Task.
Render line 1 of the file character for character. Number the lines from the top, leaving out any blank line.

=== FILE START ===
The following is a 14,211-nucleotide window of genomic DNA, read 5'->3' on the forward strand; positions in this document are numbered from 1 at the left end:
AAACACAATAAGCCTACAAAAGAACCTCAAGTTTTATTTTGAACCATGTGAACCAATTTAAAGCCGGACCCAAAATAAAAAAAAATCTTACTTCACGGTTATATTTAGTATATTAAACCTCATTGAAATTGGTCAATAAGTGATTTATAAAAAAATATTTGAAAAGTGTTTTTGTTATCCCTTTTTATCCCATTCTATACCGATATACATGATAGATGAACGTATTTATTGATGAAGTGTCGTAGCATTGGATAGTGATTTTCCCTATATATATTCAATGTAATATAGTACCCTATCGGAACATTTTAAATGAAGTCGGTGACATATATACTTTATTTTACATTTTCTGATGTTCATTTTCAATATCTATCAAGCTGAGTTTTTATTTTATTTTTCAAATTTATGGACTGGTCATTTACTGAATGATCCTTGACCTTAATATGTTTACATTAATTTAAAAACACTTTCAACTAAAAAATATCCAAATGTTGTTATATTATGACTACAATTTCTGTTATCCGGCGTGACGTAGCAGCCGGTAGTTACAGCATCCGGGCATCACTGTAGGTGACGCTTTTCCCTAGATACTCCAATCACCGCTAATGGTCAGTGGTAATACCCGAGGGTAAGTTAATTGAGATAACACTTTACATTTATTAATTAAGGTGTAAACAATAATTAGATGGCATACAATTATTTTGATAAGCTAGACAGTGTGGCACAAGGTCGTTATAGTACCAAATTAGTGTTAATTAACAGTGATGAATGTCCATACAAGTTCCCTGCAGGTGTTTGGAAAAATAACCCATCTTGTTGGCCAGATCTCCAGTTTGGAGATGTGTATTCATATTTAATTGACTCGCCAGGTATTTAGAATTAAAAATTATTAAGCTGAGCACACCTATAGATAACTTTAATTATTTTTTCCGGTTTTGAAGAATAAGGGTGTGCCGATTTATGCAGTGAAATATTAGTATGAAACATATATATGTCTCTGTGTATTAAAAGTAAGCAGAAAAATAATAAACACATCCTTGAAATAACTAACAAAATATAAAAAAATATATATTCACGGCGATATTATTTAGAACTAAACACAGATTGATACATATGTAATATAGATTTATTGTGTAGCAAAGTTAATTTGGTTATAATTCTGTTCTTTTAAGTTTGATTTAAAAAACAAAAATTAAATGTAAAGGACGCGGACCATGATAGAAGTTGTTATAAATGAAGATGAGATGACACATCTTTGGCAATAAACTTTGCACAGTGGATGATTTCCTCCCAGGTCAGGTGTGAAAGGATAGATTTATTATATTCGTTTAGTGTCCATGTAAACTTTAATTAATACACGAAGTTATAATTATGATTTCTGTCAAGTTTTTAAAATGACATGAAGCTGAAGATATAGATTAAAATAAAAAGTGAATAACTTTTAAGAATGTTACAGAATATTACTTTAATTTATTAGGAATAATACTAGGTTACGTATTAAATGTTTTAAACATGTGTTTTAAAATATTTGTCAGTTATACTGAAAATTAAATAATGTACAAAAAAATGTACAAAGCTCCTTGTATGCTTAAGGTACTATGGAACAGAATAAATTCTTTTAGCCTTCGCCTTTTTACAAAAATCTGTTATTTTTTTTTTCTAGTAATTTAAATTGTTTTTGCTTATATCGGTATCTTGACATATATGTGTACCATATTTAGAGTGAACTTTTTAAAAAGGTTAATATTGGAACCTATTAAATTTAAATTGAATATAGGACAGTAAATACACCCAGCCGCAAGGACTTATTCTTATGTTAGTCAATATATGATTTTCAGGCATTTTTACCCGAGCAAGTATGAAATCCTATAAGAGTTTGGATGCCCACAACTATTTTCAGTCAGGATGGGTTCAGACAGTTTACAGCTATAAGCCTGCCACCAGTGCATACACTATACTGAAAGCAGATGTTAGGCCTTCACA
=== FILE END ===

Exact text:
The following is a 14,211-nucleotide window of genomic DNA, read 5'->3' on the forward strand; positions in this document are numbered from 1 at the left end: